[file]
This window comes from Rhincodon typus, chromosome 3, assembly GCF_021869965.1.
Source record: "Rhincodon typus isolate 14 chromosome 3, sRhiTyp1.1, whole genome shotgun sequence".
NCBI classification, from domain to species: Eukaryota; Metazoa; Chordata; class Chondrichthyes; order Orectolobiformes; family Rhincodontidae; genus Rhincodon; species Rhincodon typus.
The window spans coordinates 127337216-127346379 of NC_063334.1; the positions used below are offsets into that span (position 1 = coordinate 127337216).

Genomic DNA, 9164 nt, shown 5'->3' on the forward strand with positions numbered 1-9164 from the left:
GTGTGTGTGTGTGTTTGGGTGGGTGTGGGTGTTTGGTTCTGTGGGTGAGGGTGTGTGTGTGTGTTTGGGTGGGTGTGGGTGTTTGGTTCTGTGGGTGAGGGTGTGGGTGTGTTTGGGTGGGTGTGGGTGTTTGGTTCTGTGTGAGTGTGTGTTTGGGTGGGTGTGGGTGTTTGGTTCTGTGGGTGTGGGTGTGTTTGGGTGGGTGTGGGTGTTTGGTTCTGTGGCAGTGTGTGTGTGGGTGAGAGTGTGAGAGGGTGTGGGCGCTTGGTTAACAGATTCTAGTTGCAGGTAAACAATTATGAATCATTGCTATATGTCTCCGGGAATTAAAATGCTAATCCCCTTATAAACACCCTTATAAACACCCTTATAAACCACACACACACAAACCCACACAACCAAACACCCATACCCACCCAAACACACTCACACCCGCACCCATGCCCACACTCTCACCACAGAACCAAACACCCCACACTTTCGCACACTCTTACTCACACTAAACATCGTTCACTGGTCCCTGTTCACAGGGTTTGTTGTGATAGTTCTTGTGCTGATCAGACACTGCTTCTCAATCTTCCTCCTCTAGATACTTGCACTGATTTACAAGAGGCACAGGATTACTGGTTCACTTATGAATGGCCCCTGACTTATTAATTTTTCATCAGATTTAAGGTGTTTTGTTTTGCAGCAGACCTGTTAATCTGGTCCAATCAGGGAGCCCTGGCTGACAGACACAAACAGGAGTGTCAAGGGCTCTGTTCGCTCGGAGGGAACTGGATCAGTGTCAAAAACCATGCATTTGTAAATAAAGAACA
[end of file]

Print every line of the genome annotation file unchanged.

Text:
This window comes from Rhincodon typus, chromosome 3, assembly GCF_021869965.1.
Source record: "Rhincodon typus isolate 14 chromosome 3, sRhiTyp1.1, whole genome shotgun sequence".
NCBI classification, from domain to species: Eukaryota; Metazoa; Chordata; class Chondrichthyes; order Orectolobiformes; family Rhincodontidae; genus Rhincodon; species Rhincodon typus.
The window spans coordinates 127337216-127346379 of NC_063334.1; the positions used below are offsets into that span (position 1 = coordinate 127337216).

Genomic DNA, 9164 nt, shown 5'->3' on the forward strand with positions numbered 1-9164 from the left:
GTGTGTGTGTGTGTTTGGGTGGGTGTGGGTGTTTGGTTCTGTGGGTGAGGGTGTGTGTGTGTGTTTGGGTGGGTGTGGGTGTTTGGTTCTGTGGGTGAGGGTGTGGGTGTGTTTGGGTGGGTGTGGGTGTTTGGTTCTGTGTGAGTGTGTGTTTGGGTGGGTGTGGGTGTTTGGTTCTGTGGGTGTGGGTGTGTTTGGGTGGGTGTGGGTGTTTGGTTCTGTGGCAGTGTGTGTGTGGGTGAGAGTGTGAGAGGGTGTGGGCGCTTGGTTAACAGATTCTAGTTGCAGGTAAACAATTATGAATCATTGCTATATGTCTCCGGGAATTAAAATGCTAATCCCCTTATAAACACCCTTATAAACACCCTTATAAACCACACACACACAAACCCACACAACCAAACACCCATACCCACCCAAACACACTCACACCCGCACCCATGCCCACACTCTCACCACAGAACCAAACACCCCACACTTTCGCACACTCTTACTCACACTAAACATCGTTCACTGGTCCCTGTTCACAGGGTTTGTTGTGATAGTTCTTGTGCTGATCAGACACTGCTTCTCAATCTTCCTCCTCTAGATACTTGCACTGATTTACAAGAGGCACAGGATTACTGGTTCACTTATGAATGGCCCCTGACTTATTAATTTTTCATCAGATTTAAGGTGTTTTGTTTTGCAGCAGACCTGTTAATCTGGTCCAATCAGGGAGCCCTGGCTGACAGACACAAACAGGAGTGTCAAGGGCTCTGTTCGCTCGGAGGGAACTGGATCAGTGTCAAAAACCATGCATTTGTAAATAAAGAACA